The writer Anaïs Nin once dubbed the architect as “the obstetrician of culture.” With the publication of the prescient, best-selling “Not So Big House” in 1998, the architect Sarah Susanka struck a chord that has been resonating with the American public ever since.
And for the architects and builders who attended her keynote address on Wednesday, March 10, sponsored by Marvin Windows and Doors at the Riverhead Building Supply trade show at East Wind in Wading River, Ms. Susanka strummed the chord once again, but this time with an explanation of why it keeps reverberating.
For years, the tool used as the benchmark linked to the worth of a home was square footage. However, this really has nothing to do with “looking for a sense of home,” as recalled by Ms. Susanka, who grew up in England. As an example, she remembered the formal houses of her youth as having living rooms with plastic seat covers that were never used. The attraction of “big” meant that bigger was better. The reality, however, is that a small house can be made to feel large while a large house can also feel small.
In rethinking how we as consumers and as homeowners live today, Ms. Susanka came to the conclusion that a real sense of home has to do with the notion that a quality building should last for hundreds of years. Of course, this is nothing new and the architecture critic John Ruskin, espoused this sentiment in “The Seven Lamps of Architecture” back in 1848.
“Therefore when we build, let us think that we build forever. Let us not be for present delight, nor for present use alone, let it be for such work as our descendants will thank us for, and let us think, as we lay stone on stone, that a time is to come when those stones will be held sacred because our hands have touched them, and that men will say as they look upon the labor and wrought substance of them, ‘See! This our fathers did for us.’”
Ms. Susanka went on to explain that the way to emphasize the quality of a home was to make it personal. The house has to work in three dimensions and something as simple as lighting controls can cause a shift in the character of a space.
Creating variety with different ceiling heights throughout a home can also alter the spatial experience. Playing with tall/narrow, light/dark and “layering” by framing openings between rooms, can denote a demarcation of spatial experiences.
The architect also noted that we are physiologically attracted toward light and that opening chopped up spaces can add to our sense of well-being. Not so big remodeling strategies can also include the removal of an object (i.e., a little wing) to improve existing spatial resources. Or, taking on a larger purview, instead of tearing down houses in small-scale neighborhoods to make way for McMansions, the alternative can be realized in the refurbishing of an existing home that would be sympathetic in size and character to the neighborhood.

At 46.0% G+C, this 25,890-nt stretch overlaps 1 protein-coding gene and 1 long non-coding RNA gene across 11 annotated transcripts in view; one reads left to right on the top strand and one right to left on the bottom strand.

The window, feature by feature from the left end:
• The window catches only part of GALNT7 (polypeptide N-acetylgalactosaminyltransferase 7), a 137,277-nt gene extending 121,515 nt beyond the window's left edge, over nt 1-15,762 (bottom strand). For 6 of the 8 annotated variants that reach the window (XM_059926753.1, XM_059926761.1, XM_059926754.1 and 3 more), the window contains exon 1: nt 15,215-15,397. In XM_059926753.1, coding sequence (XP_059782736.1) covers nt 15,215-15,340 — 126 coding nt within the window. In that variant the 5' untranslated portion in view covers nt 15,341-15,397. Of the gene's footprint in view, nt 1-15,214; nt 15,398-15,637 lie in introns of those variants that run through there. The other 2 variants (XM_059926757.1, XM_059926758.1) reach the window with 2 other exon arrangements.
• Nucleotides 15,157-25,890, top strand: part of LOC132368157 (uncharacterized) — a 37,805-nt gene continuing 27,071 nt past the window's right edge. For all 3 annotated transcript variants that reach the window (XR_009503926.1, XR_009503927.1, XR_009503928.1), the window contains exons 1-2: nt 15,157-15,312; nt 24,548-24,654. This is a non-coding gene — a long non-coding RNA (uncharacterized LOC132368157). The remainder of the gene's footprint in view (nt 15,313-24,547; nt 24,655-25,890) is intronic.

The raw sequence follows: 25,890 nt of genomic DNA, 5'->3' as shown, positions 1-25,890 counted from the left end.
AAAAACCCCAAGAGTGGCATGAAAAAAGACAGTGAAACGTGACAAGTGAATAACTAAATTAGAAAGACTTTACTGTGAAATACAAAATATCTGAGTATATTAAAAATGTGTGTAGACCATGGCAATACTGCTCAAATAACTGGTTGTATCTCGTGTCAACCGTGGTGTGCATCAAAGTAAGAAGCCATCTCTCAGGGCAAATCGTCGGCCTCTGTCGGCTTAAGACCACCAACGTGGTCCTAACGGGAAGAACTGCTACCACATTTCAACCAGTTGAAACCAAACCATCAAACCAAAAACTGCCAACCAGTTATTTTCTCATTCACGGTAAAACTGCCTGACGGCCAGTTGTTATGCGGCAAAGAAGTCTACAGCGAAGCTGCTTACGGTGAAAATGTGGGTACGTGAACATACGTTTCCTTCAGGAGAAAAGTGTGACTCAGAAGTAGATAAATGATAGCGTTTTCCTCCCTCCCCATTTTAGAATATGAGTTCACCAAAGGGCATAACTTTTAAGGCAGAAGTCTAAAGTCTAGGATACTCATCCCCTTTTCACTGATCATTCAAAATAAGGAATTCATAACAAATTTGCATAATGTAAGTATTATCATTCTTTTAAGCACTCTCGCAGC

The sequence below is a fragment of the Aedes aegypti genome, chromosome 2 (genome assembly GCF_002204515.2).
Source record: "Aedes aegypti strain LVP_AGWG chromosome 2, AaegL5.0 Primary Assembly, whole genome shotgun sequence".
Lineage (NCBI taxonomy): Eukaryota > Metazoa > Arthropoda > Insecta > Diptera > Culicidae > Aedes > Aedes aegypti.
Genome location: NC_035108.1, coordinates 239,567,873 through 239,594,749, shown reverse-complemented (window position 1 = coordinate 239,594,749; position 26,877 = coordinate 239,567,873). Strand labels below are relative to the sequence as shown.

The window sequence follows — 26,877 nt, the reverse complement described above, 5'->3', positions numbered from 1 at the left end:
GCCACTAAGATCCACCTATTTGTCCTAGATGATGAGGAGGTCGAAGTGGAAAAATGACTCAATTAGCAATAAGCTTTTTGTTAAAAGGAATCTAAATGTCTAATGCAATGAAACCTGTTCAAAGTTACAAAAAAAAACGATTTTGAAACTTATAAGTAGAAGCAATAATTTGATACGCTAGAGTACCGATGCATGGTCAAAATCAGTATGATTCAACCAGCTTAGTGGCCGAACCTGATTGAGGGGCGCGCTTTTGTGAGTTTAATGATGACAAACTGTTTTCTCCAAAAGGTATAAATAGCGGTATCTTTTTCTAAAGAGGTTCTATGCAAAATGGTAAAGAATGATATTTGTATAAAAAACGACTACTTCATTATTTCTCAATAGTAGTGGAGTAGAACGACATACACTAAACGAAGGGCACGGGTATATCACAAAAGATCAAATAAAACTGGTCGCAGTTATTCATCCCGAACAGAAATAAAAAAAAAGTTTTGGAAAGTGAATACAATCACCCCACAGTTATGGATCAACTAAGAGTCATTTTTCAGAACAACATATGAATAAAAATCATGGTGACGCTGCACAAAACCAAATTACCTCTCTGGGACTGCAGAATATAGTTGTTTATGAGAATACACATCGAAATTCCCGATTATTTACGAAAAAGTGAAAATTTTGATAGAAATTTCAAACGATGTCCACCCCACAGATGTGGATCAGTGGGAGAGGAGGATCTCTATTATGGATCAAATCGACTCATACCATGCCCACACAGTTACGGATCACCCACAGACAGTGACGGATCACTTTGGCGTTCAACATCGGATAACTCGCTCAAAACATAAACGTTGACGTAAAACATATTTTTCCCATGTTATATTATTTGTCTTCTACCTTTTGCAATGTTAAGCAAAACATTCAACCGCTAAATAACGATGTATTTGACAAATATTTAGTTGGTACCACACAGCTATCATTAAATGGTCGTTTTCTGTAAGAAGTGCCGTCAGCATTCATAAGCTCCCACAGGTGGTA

So how big is not so big? According to Ms. Susanka, it should be one third smaller than what you think you need, but for the same price.
In the early 1970s, according to Ms. Susanka, “cultural creatives” gave birth to the sustainability movement. Disregarding monetary limitations, these individuals regarded the home as a value system that needed to embody beauty and balance, harmony and sanctuary. While not having to impress, it did, however, have to engage the issues of sustainability and well-being in the home, as well the art of craftsmanship.
She did not mention, on the other hand, that the price of oil and the embargoes then had much the same effect as $150-a-barrel oil did a little over a year ago. It is also not coincidental that during the summer of 2008, the public witnessed rapid responses across the country with regard to local energy legislation initiatives and conservation measures.
The suggestion is that we, as homeowners, can make a difference by building smaller, smarter and with added quality. But will this really work given the global energy crisis? If all of the private homeowners suddenly become socially responsible by buying compact fluorescent light bulbs and insulating every leaky crevice after energy audits are performed on their homes, will these efforts really make a difference? Probably not much.
Architecture has always been used as a tool to address social conditions. Ms. Susanka, in short, advocates for a privatized responsibility with regard to sustainability. Staving off an environmental holocaust, nonetheless, will take more than the good will of individuals well-off enough to afford remedies in their own personal environments.
What we really need is a transcendental architecture removed from the whims of fashion (as in “green statement”), an architecture that relates to process, to ethics and a broad, sweeping concern with societal needs. Balanced against aesthetics while infused with material solutions that are not object oriented, this new architecture to which Ms. Susanka tactfully alludes could render a different role for the architect, one that encompasses both that of moderator and impresario in these uncertain times.